REVIEW: ESP Horizon FR 27


I’ve always been an admirer of ESP’s Horizon body shape, ever since I saw Devin Townsend holding one on the cover of Guitar World when he was in Steve Vai’s band. Part traditional, part sleek modern and, in Townsend’s words, “It looks like Satan,” the Horizon is a great platform for experimentation. The arched, carved top is comfortable and attractive whether it’s finished in a solid colour or a transparent finish over quilted maple, the recessed controls are comfortable, and it can be a wildly different guitar depending on whether you go for a Floyd Rose model or a fixed bridge one, and if you rock active or passive pickups. Part of ESP’s Japanese-made Stan­dard Series, the Hori­zon FR 27 is an alder-bodied super­strat with a three piece maple neck, neck thru con­struc­tion with super-comfortable neck/body carve, snappy 25.5″ scale length, and smoky-looking black nickel hard­ware. The fret­board is ebony, and the bridge is an orig­i­nal Floyd Rose double locking unit.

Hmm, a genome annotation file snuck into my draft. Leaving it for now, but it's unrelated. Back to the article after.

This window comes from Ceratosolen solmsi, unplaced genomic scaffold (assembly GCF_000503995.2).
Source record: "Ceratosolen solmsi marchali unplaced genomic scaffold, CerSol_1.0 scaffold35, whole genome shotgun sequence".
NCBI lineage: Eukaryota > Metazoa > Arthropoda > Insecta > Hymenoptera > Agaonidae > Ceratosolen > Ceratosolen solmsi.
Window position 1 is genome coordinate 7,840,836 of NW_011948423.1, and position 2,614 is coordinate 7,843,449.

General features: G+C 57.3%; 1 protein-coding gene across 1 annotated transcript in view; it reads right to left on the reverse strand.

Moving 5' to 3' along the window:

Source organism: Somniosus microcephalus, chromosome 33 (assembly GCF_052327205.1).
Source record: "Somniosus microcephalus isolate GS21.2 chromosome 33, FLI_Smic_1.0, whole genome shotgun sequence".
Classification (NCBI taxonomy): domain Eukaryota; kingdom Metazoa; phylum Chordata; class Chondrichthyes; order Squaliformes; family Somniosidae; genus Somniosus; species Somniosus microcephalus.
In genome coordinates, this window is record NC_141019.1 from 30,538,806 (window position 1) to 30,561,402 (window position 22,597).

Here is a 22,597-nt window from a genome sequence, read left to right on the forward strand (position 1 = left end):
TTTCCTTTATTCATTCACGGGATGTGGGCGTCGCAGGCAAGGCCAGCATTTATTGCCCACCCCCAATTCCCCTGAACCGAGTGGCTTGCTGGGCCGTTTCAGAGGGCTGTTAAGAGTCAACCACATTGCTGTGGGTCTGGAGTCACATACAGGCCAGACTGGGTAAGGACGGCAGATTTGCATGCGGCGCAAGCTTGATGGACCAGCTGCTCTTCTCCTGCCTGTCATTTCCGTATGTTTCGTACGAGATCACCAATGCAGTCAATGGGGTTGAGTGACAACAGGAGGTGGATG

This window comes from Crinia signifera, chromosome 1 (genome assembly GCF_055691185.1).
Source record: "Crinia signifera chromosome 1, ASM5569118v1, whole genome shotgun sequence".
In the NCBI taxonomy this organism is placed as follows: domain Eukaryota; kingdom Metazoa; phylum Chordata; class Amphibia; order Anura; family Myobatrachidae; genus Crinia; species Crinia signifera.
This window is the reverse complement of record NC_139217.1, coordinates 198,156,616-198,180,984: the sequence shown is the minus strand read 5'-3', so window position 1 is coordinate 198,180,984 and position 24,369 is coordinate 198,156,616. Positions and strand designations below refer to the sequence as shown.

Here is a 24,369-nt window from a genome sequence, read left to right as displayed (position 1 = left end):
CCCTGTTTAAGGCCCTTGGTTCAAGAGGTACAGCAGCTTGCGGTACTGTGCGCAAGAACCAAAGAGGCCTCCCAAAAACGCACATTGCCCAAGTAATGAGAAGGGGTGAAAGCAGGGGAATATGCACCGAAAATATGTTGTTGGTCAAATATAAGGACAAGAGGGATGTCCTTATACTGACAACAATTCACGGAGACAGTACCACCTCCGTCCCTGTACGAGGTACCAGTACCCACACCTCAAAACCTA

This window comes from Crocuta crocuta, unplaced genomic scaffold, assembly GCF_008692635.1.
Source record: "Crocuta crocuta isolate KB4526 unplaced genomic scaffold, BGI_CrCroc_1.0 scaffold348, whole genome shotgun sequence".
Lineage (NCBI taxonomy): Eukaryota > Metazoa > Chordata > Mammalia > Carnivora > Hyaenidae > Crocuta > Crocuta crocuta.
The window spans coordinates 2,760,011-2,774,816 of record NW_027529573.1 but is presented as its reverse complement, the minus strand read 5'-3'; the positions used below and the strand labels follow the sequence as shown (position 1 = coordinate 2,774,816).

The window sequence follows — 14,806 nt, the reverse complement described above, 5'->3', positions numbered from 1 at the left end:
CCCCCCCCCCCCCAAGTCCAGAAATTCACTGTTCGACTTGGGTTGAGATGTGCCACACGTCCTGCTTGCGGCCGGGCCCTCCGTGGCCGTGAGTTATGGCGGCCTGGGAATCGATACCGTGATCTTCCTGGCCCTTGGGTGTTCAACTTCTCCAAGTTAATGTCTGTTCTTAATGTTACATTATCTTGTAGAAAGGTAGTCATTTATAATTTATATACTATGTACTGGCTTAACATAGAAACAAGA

The neck fea­tures 27 — yes, 27 – extra jumbo frets, although the last one doesn’t quite extend all the way up to the low E string thanks to the curved fret­board edge. The neck pickup is a Sey­mour Dun­can SHR-1n sin­gle coil-sized hum­bucker which slants along with the fret­board, while the bridge pickup is a Sey­mour Dun­can TB-14 ‘Cus­tom’ model. There’s a three way pickup selec­tor switch, a mas­ter vol­ume con­trol, and a mas­ter tone pot which dou­bles as a push-push coil split. Oh and the fret­board is scal­loped from the 12th fret to the 24th, which makes a huge dif­fer­ence to playa­bil­ity but is a sub­tle enough mod­i­fi­ca­tion that you might not even notice it if you see the gui­tar hang­ing on the wall in a store.

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